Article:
No, I know I. I just thought... Ugh. I just hoped that last time would be... Like if it had worked this time it’d be...
Riley:
You hoped that you’d never have to do it again?
Leo:
No not that, I’d still have to interview new spirits with the recorder. It’s (SNIFFS) I just... God it’s stupid. I’d hoped maybe, if last time, Whitechapel, had been the one that got me enough data to get it working that… It’d make it... I don’t know, worth it?
Riley:
Oh, Leo.
Leo:
(LAUGH CRY) Told you it was stupid
Riley:
Not stupid, just... Going through that is never worth it, it’s just... it wasn’t a waste. This is a step by step thing, right? Every bit of research gets you closer. It all adds up. Maybe that wasn’t the tipping point, but now, because of that one, you’re one step closer.
Leo:
Yeah. God, just... It didn’t even hurt, y’know? I don’t know why I’m this...
Riley:
Those bruises around your neck begged to differ
Leo:
You know what I mean. The knife. It didn’t actually hurt.
Riley:
You’re still allowed to be traumatised. Intestines usually stay on the inside.
Leo:
(LONG SILENCE, THEN LEO STARTS TO LAUGH) Yeah. Yeah, I suppose they do, don’t they?
Riley:
Leo, you know I was only so pushy with this case because I thought it was what you wanted. I thought you wanted to get back out there, so I tried to help push you to do that. But if I got it wrong, if it's not what you want, nobody would think any less of you for calling it quits. Whether that's forever, or just for a little while—
Leo:
No, no, you were right, I needed it. It'll get better. Like, exposure therapy, right? I can't go around being afraid of every ghost I meet. Doing this is still too important to me.
Riley:
You haven't talked much about it. Y’know. Since that day.
Leo:
No. No I haven't.
Riley:
Don't you think it would help?
Leo:
Yeah, it probably would.
Riley:
Do you want to?
Leo:
Not really.
Riley:
Okay. Frank’s not coming back today, right? He’s gone for the afternoon?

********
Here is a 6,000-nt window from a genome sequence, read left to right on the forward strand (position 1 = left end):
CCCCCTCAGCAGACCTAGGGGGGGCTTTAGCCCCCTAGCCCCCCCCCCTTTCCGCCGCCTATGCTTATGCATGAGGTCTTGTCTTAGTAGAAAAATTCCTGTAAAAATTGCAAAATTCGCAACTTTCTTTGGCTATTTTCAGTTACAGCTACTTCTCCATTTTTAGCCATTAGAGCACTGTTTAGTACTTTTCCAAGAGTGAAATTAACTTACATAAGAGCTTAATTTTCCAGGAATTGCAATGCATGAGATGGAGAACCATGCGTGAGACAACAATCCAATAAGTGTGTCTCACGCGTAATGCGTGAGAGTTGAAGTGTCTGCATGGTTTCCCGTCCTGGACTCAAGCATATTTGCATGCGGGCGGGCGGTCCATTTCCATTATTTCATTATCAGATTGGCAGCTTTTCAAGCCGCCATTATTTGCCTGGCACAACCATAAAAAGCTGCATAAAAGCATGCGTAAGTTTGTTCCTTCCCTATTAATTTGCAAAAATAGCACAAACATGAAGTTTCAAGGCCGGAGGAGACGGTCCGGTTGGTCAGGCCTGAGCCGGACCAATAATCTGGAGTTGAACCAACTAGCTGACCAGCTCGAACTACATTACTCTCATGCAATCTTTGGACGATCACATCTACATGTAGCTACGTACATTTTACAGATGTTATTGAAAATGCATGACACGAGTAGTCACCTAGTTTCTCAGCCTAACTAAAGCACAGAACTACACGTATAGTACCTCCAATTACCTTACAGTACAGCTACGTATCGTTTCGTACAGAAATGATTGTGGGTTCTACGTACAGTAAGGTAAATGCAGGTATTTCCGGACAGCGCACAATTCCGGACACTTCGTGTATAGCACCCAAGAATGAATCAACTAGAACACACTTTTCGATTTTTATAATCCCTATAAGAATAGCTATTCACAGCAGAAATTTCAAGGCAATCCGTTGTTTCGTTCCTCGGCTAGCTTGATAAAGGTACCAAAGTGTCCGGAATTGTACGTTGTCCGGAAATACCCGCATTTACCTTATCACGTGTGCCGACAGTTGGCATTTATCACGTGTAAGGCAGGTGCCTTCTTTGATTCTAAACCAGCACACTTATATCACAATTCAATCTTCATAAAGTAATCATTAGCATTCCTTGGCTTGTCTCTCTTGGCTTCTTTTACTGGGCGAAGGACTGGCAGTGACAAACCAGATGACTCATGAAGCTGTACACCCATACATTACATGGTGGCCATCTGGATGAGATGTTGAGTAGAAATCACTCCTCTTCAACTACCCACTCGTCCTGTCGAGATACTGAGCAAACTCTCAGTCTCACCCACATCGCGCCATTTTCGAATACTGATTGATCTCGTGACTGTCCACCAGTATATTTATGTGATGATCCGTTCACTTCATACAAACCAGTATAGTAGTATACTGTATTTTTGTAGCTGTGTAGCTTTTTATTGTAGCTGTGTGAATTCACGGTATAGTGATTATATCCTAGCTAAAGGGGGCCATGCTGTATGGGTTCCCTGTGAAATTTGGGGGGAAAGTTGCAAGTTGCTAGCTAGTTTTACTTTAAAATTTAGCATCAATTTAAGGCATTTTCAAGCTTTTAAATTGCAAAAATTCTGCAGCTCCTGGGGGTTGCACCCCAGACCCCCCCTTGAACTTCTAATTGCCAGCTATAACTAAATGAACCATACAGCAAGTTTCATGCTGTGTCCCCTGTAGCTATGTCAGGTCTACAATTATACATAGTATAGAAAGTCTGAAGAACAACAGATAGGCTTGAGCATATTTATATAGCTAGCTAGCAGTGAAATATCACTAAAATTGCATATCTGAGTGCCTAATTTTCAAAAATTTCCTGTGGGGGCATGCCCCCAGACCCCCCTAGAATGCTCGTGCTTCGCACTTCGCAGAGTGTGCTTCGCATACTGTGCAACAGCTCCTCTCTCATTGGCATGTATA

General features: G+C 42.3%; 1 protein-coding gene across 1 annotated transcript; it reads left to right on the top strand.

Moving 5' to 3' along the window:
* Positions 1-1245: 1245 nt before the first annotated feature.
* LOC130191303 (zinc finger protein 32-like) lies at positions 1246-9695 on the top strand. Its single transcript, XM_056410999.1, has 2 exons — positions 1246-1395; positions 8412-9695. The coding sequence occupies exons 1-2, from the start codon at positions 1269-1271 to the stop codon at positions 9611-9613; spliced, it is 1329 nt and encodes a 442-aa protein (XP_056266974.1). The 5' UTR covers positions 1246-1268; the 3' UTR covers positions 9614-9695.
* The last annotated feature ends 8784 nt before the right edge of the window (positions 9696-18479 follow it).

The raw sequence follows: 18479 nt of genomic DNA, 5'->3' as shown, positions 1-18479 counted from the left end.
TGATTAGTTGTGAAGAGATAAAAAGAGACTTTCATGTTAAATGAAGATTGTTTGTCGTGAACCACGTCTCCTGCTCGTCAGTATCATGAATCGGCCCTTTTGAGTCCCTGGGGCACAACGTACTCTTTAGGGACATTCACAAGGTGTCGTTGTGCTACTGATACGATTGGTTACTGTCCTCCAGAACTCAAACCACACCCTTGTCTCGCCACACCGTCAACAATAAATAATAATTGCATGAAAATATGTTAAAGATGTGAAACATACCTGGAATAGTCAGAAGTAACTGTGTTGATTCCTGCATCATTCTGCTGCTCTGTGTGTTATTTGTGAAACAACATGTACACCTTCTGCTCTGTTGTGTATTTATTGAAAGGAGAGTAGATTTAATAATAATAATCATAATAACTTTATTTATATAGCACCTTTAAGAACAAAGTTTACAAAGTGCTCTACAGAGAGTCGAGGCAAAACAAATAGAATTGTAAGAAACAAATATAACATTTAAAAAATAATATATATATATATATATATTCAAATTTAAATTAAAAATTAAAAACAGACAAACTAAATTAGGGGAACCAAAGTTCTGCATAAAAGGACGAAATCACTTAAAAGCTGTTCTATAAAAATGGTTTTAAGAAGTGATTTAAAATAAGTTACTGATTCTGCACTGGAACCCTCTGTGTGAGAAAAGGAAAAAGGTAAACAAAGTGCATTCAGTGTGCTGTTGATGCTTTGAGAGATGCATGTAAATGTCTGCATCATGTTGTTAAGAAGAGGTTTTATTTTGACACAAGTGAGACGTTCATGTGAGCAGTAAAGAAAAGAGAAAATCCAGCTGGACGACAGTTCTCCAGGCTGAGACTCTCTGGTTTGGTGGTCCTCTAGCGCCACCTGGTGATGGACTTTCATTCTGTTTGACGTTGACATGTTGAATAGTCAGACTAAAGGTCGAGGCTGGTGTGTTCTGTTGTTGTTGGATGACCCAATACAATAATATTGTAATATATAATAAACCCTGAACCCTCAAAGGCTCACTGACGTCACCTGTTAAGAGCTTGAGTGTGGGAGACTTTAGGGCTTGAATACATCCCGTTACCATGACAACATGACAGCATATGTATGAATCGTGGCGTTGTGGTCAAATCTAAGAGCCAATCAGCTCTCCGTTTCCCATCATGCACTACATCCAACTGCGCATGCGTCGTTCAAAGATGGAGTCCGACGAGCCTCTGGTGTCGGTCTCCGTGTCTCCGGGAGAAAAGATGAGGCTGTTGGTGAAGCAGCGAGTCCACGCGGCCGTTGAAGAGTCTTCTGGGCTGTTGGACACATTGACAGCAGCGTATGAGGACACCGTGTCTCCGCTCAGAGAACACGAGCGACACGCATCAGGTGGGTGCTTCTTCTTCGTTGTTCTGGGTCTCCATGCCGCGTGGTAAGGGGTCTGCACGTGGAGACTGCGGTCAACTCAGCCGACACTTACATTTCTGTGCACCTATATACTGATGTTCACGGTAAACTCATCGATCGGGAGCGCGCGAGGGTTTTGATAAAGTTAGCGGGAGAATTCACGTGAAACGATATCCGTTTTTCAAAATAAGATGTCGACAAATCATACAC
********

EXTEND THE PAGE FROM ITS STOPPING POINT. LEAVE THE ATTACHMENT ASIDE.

Leo:
Yeah, he’s gone.
Riley:
Let’s go waste some company time at the pub instead then.
Leo:
(DEEP BREATH) Yeah. Yeah, sounds good.
[SFX: Recording Ends]Closing theme begins
Leanne: Episode Eight of Tell No Tales, Back on the Horse, was written and performed by Leanne Egan. You also heard the voice of Phil Thompson as Riley, with additional voice work by Sophia Leggett.
If you enjoyed this episode, the best way to support the show is to spread the word. Leaving us a rating and review in your listening app of choice is a huge help, or you can follow us on Twitter or Tumblr @tellnotalespodLinks and information about transcripts can be found in the show notes.Tell No Tales is distributed by Wasting Company Time Productions, under a Creative Commons attribution non-commercial share-alike 4.0 international license. Thank you for listening, and remember: the dead don’t bite.Closing theme ends

Transcript: Episode Nine - Make Peace

Opening theme begins
Leanne: Wasting Company Time presents Tell No Tales, Episode Nine: Make Peace
Opening theme ends
[SFX: Recording Begins, Classical Music Playing]Leo:
Audio diary of Leo Quinn, assistant to Frank Williamson, director of Better Place. Just me today. Riley’s been an angel but... I need to do this on my own. Or, I need to know that I’m able to do this on my own. I think it’s the only way it’s going to get easier. Just, keep going until it isn’t scary any more. Even Frank’s been acting all concerned. And uh, I cannot stress this enough, I have never seen Frank express an emotion in my life. So if I’m doing such a bad job of hiding the sleepless nights that even Director-Droid is asking me if I’m “quite well” then, something’s gonna have to change. So that’s what this case is for. Riley sent it over because the spirit is confirmed to be... gentle. Which helps. Really, it does.